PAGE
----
"That name has no meaning to me anymore," he snaps, wishing he could do more than silently cross his arms and stare out the window into the blackness of space. Even the view—so icy cold and terribly dark—echoes Obi-Wan's words. He is alone, both in mind and surroundings.
"Then why does it cause such a reaction?"
He's always hated Obi-Wan's reasoning, mostly because it's always been good.
"No matter what you say, Anakin, I think your reaction to that name merely underscores what I am trying to tell you: it reminds you of a time when you had people who loved you, and it also forces you to consider how you threw that all away. It reminds you just how alone you are."
Now, finally, he turns to look at the owner of the voice behind him. "Have you come to torture me, Obi-Wan?" he asks, his mechanical voice laced with anger and irritation.
Obi-Wan doesn't look like the last time he saw him. The man he faced on the Death Star was an old, aged version of the man he knew. This person before him now is Obi-Wan, as Anakin knew him when he first became his master, albeit without the blue glow that now shadows his figure. Jedi Robes; hair just beginning to grow out of a padawan cut; beardless face; small, easy smile that reaches his eyes—this is a young version of the man who was his master. This is a man Anakin remembers.
This is a man he once loved.
Now, in place of that emotion, all he can feel is a desperate longing for what he can no longer have, and even that is overshadowed by the bitterness eating away at his insides.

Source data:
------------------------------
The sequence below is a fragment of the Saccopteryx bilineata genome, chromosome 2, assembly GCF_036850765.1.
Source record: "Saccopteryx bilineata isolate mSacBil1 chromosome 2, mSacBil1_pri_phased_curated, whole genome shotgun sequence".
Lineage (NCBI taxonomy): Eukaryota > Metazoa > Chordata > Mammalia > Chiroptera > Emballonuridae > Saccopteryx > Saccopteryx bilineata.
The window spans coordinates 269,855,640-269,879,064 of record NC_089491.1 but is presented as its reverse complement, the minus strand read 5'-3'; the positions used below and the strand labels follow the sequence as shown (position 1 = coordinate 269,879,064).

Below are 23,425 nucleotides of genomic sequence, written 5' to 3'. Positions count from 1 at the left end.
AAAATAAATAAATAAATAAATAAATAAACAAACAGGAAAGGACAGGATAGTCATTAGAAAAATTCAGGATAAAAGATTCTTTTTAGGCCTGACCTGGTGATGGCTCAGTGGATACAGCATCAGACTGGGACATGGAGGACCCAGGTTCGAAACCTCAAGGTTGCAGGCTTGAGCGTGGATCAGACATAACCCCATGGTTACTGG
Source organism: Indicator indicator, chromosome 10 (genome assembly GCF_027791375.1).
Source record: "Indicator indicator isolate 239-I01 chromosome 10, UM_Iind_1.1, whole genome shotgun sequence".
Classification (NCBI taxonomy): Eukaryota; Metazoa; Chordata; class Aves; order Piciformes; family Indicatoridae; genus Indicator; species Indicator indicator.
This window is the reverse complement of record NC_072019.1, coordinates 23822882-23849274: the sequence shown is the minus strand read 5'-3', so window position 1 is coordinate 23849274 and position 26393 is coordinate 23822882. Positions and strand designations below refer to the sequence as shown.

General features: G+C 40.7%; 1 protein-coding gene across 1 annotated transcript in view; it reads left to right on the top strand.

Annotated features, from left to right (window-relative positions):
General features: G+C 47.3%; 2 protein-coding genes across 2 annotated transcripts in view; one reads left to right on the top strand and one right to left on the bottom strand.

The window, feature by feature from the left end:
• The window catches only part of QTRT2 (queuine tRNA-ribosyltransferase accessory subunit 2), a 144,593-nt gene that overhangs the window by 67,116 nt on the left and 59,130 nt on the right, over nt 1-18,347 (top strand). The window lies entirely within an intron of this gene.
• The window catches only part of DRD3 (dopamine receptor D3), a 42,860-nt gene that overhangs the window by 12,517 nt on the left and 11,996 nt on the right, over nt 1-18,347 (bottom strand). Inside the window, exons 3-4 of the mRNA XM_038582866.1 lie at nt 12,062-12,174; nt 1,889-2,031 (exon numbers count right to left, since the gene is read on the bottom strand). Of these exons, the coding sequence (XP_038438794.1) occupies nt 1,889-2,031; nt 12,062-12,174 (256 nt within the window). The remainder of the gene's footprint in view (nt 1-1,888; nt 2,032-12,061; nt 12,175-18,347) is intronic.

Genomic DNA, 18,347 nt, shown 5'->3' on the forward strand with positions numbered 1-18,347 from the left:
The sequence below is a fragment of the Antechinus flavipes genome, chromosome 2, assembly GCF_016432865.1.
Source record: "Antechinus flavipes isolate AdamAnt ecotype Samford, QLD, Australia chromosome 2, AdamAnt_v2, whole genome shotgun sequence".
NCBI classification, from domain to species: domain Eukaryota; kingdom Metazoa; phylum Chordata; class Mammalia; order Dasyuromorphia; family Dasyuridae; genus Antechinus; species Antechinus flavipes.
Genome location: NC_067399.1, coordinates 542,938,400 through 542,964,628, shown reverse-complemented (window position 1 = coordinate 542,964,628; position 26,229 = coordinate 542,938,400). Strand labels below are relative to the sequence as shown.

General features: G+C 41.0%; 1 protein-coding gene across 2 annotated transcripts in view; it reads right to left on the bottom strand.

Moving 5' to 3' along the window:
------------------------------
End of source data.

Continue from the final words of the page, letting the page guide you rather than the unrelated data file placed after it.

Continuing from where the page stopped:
"No, you know better," Obi-Wan says gently, crossing his arms over his chest. "At least, you would have once. Now... well, now, I don't suppose you'd understand why I'd bother to try to alleviate your loneliness, even a little bit."
"You are right. I would not." Nor will he believe it. Obi-Wan's motives can't be so simple. "I have nothing but bitterness towards you now. Your presence is an irritant."
His words are answered with a sad smile. "I know. But it is better than the ache of being alone with only your own thoughts for company, isn't it."
It's not a question. Obi-Wan never did ask questions like that—he only ever asked the answers, leaving Anakin to formulate the inquiry. Sometimes, he didn't answer at all, and that was always the worst. It felt like being shut out. It felt like he's feeling now... like he's been feeling every day since he sank to his knees in Palpatine's office. And, though he'd never admit it, when Obi-Wan's presence begins to fade moments later, he can't deny that this is the first time in years that he's felt anything different, no matter how slight it might be.
As the quiet settles in once again, heavy and oppressive, Vader realizes just how right Obi-Wan is.
"Are you ever going to tell me how you're able to do this?"